Someone with a better ethnographic understanding of Southeast Asia than I could probably decode the results above with greater power. But at this point I think we’ve got a chronology like so:
1) First you have hunter-gatherer populations of broad Melanesian affinities in Southeast Asia.
2) Then Austro-Asiatic populations move south from the fringes of southern China. Some push west to India, while others leap-frog south to zones suitable for agriculture such as Java.
3) Then Austronesian populations sweep south along water routes, and marginalize the Austro-Asiatics in island Southeast Asia, though the not on the mainland.
4) The Bamar arrive from southern China over 1,000 years ago, and marginalize the Austro-Asiatics in Burma.
5) The Thai arrive from southern China less than 1,000 years ago, take over the central zone of mainland Southeast Asia, and make inroads to the west in Burma.
I will hazard to guess that the Malagasy of Madagascar are Austronesians who have very little of the Austro-Asiatic element in their ancestry. I believe this is so because they were part of the leap-frog dynamic where societies were transplanted from suitable point to point by water (the Malagasy language seems to be a branch of dialects of southern Borneo!).
So far I’ve been talking about the north to south movement. And yet the paper observes a south or north gradient in genetic diversity, which implies to the authors migration from south to north (the northern East Asian groups being a subset of the southern). But the past may have been more complex than we give it credit for. It is entirely possible that modern humans arrived in northeast Asia via a southern route, retreated south during the glaciation, and expanded north, with some groups pushing back south again. As it is, looking at how distantly the Melanesians relate to East Eurasians I think the most plausible model is that there wasn’t a relatively recent expansion from Southeast Asia. Rather, the ancestors of most East Eurasians survived in refugia in China, and a sequence of agriculturally driven expansions have reshaped Southeast Asia more recently. These populations admixed with the indigenous substrate, more or less. This would have resulted in an uptake of genetic diversity. Finally, the massive expansion of Han from the Yellow river basin may have caused the extinction of many lineages across China within the past ~3,000 years.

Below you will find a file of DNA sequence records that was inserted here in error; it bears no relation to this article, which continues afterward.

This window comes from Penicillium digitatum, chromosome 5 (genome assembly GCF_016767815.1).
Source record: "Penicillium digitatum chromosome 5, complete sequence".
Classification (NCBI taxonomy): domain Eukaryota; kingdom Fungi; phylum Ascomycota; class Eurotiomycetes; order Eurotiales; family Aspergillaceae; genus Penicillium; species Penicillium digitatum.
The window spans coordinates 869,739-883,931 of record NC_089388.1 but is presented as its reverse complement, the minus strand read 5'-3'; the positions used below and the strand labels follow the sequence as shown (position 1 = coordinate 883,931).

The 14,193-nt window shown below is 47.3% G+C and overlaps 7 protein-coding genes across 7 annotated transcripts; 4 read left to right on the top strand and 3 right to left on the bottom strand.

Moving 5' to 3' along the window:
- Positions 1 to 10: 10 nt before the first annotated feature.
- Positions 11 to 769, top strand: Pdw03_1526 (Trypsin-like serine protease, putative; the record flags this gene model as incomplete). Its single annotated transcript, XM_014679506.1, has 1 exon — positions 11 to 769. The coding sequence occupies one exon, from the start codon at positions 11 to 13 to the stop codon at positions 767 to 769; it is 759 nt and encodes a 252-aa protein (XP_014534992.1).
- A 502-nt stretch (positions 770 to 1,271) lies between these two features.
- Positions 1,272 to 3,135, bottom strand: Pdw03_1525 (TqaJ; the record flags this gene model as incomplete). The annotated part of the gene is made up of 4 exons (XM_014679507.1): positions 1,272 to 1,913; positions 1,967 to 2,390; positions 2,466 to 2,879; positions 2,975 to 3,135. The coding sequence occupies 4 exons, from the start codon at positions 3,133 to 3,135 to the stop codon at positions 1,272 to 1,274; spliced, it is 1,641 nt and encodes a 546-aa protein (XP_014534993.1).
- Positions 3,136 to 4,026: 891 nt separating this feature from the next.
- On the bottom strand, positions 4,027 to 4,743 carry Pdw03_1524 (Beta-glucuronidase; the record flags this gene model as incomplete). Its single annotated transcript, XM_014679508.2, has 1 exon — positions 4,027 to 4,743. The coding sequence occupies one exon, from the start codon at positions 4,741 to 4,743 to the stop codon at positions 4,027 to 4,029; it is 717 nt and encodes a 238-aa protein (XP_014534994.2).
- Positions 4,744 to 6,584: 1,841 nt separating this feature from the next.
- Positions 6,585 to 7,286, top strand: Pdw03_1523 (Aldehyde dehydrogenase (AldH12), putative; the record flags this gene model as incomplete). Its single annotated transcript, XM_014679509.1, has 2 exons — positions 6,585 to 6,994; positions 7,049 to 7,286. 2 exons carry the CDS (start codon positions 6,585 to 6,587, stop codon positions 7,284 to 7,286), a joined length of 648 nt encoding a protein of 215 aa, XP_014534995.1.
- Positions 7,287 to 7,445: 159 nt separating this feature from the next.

Citation: ., Abdulla, M., Ahmed, I., Assawamakin, A., Bhak, J., Brahmachari, S., Calacal, G., Chaurasia, A., Chen, C., Chen, J., Chen, Y., Chu, J., Cutiongco-de la Paz, E., De Ungria, M., Delfin, F., Edo, J., Fuchareon, S., Ghang, H., Gojobori, T., Han, J., Ho, S., Hoh, B., Huang, W., Inoko, H., Jha, P., Jinam, T., Jin, L., Jung, J., Kangwanpong, D., Kampuansai, J., Kennedy, G., Khurana, P., Kim, H., Kim, K., Kim, S., Kim, W., Kimm, K., Kimura, R., Koike, T., Kulawonganunchai, S., Kumar, V., Lai, P., Lee, J., Lee, S., Liu, E., Majumder, P., Mandapati, K., Marzuki, S., Mitchell, W., Mukerji, M., Naritomi, K., Ngamphiw, C., Niikawa, N., Nishida, N., Oh, B., Oh, S., Ohashi, J., Oka, A., Ong, R., Padilla, C., Palittapongarnpim, P., Perdigon, H., Phipps, M., Png, E., Sakaki, Y., Salvador, J., Sandraling, Y., Scaria, V., Seielstad, M., Sidek, M., Sinha, A., Srikummool, M., Sudoyo, H., Sugano, S., Suryadi, H., Suzuki, Y., Tabbada, K., Tan, A., Tokunaga, K., Tongsima, S., Villamor, L., Wang, E., Wang, Y., Wang, H., Wu, J., Xiao, H., Xu, S., Yang, J., Shugart, Y., Yoo, H., Yuan, W., Zhao, G., & Zilfalil, B. (2009). Mapping Human Genetic Diversity in Asia Science, 326 (5959), 1541-1545 DOI: 10.1126/science.1177074